Additive-State-Decomposition-Based Tracking Control for TORA Benchmark
In this paper, a new control scheme, called additive-state-decomposition-based tracking control, is proposed to solve the tracking (rejection) problem for rotational position of the TORA (a nonlinear nonminimum phase system). By the additive state decomposition, the tracking (rejection) task for the considered nonlinear system is decomposed into two independent subtasks: a tracking (rejection) subtask for a linear time invariant (LTI) system, leaving a stabilization subtask for a derived nonlinear system. By the decomposition, the proposed tracking control scheme avoids solving regulation equations and can tackle the tracking (rejection) problem in the presence of any external signal (except for the frequencies at ) generated by a marginally stable autonomous LTI system. To demonstrate the effectiveness, numerical simulation is given.
TORA, RTAC, Nonminimum phase, Additive state decomposition.
The tracking (rejection) problem for a nonlinear benchmark system called translational oscillator with a rotational actuator (TORA) and also known as rotational-translational actuator (RTAC) has received a considerable amount of attention these years -. Some results were presented concerning the tracking (rejection) problem for general external signals ,. However, the proposed control methods cannot achieve asymptotic disturbance rejection. Taking this into account, the nonlinear output regulation theory was applied to track (reject) external signals generated by an autonomous system. In this case, asymptotic disturbance rejection can be achieved. By using different measurement, the tracking (rejection) problem for translational displacement of the TORA were investigated -. Readers can refer to  for details. Based on the same benchmark system, some other work was also presented concerning the tracking (rejection) problem for rotational position by nonlinear output regulation theory ,. For the two types of tracking (rejection) problems, regulator equations have to be solved and then the resulting solutions will be further used in the controller design. However, the difficulty of constructing and solving regulator equations will increase as the complexity of external signals increases. Moreover, it may fail to design a controller if regulator equations have no solutions. These are our major motivation.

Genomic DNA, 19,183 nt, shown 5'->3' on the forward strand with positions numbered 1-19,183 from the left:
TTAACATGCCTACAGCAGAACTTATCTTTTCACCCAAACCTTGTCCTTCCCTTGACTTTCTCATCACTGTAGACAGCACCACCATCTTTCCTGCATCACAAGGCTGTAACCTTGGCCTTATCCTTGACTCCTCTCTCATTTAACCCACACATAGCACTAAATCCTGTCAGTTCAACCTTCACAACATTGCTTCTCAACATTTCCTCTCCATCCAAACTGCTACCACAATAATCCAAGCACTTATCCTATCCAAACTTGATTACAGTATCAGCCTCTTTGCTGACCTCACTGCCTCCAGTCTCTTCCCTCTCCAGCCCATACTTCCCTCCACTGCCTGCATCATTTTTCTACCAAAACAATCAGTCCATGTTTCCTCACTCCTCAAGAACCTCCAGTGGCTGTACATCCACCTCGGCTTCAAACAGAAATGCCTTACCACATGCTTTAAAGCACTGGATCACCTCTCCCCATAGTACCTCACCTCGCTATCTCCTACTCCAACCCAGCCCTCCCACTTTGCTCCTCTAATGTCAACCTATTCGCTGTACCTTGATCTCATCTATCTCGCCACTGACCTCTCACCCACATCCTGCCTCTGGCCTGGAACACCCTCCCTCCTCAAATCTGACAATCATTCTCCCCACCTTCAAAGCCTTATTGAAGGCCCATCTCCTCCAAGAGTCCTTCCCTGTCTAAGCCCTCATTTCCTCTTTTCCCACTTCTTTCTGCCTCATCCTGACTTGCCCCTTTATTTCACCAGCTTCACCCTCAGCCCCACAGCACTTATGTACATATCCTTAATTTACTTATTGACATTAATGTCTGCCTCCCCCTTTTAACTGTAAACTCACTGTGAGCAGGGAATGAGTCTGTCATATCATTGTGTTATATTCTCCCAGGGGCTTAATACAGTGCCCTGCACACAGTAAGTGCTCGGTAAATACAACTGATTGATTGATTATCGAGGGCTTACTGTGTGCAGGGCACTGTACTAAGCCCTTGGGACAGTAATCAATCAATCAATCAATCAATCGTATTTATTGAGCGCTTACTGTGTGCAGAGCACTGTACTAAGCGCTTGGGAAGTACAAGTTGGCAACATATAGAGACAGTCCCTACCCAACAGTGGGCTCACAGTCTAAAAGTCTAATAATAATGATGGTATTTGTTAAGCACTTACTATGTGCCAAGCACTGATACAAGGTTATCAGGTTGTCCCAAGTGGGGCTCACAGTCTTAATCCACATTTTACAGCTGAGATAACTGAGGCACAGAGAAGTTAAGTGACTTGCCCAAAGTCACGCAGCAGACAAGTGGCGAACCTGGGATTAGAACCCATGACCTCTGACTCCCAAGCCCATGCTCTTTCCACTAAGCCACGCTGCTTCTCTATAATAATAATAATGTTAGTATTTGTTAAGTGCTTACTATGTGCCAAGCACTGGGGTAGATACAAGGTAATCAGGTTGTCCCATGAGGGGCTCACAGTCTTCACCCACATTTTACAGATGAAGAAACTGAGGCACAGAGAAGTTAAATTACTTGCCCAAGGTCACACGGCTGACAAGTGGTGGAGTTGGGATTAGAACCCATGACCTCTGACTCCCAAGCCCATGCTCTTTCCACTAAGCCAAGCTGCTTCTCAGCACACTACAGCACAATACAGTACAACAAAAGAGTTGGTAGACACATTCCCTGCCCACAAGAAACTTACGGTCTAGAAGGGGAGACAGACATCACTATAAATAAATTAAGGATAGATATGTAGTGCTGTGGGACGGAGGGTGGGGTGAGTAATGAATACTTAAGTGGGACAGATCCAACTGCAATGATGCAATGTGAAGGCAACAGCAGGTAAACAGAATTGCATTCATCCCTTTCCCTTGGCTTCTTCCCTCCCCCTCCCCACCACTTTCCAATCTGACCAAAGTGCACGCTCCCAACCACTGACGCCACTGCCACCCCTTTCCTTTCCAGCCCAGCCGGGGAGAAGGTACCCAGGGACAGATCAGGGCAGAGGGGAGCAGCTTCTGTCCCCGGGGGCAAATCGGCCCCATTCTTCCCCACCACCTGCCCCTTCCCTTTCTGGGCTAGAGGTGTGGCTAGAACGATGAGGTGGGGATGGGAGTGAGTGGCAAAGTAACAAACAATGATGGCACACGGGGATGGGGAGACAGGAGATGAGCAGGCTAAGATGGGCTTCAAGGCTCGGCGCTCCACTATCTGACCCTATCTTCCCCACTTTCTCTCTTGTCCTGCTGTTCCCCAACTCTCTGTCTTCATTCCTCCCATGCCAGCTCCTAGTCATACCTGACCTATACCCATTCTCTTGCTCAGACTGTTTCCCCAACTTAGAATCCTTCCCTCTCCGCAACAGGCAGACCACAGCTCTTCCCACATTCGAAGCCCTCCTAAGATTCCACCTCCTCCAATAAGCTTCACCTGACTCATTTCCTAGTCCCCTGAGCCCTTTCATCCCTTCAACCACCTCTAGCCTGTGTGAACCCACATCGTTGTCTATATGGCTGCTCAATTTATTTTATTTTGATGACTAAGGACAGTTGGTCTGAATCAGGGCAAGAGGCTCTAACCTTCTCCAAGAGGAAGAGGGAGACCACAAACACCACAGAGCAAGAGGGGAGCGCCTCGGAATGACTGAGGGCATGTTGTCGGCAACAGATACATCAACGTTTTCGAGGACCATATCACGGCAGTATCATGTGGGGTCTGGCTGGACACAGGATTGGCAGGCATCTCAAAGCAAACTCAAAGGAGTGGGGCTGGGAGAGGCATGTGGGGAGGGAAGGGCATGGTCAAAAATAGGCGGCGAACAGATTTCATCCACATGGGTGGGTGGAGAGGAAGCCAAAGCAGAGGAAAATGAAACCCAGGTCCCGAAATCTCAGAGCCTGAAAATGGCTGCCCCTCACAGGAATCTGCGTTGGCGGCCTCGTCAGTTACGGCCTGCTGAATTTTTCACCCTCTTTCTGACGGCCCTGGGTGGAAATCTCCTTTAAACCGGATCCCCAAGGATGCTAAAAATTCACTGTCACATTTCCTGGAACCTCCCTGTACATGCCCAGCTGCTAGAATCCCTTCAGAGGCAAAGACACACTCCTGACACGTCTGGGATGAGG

In this paper, the tracking (rejection) problem for rotational position of the TORA as , is revisited by a new control scheme called additive-state-decomposition-based tracking control, which is based on the additive state decomposition111In this paper we have replaced the term “additive decomposition” in  with the more descriptive term “additive state decomposition”.. The proposed additive state decomposition is a new decomposition manner different from the lower-order subsystem decomposition methods. Concretely, taking the system for example, it is decomposed into two subsystems: and , where and respectively. The lower-order subsystem decomposition satisfies
By contrast, the proposed additive state decomposition satisfies
In our opinion, lower-order subsystem decomposition aims to reduce the complexity of the system itself, while the additive state decomposition emphasizes the reduction of the complexity of tasks for the system.
By following the philosophy above, the original tracking (rejection) task is ‘additively’ decomposed into two independent subtasks, namely the tracking (rejection) subtask for a linear time invariant (LTI) system and the stabilization subtask for a derived nonlinear system. Since tracking (rejection) subtask only needs to be achieved on an LTI system, the complexity of external signals can be handled easier by the transfer function method. It is proved that the designed controller can tackle the tracking (rejection) problem for rotational position of the TORA in the presence of any external signal (except for the frequency at ) generated by a marginally stable autonomous LTI system.
This paper is organized as follows. In Section 2, the problem is formulated and the additive state decomposition is recalled briefly first. In Section 3, an observer is proposed to compensate for nonlinearity; then the resulting system is ‘additively’ decomposed into two subsystems; sequently, controllers are designed for them. In Section 4, numerical simulation is given. Section 5 concludes this paper.
Ii Nonlinear Benchmark Problem and Additive State Decomposition
Ii-a Nonlinear Benchmark Problem
As shown in Fig.1, the TORA system consists of a cart attached to a wall with a spring. The cart is affected by a disturbance force . An unbalanced point mass rotates around the axis in the center of the cart, which is actuated by a control torque The translational displacement of the cart is denoted by and the rotational position of the unbalanced point mass is denoted by
For simplicity, after normalization and transformation, the TORA system is described by the following state-space representation :
|where , , is the unknown dimensionless disturbance, is the dimensionless control torque. In this paper, the tracking (rejection) problem for rotational position of the TORA as , is revisited. Concretely, for system (1), it is to design a controller such that the output as meanwhile keeping the other states bounded, where is a known constant. Obviously, this is a nonlinear nonminimum phase tracking problem, or say a nonlinear weakly minimum phase tracking problem. For system (1), the following assumptions are imposed.|
|Assumption 1. The state can be obtained.|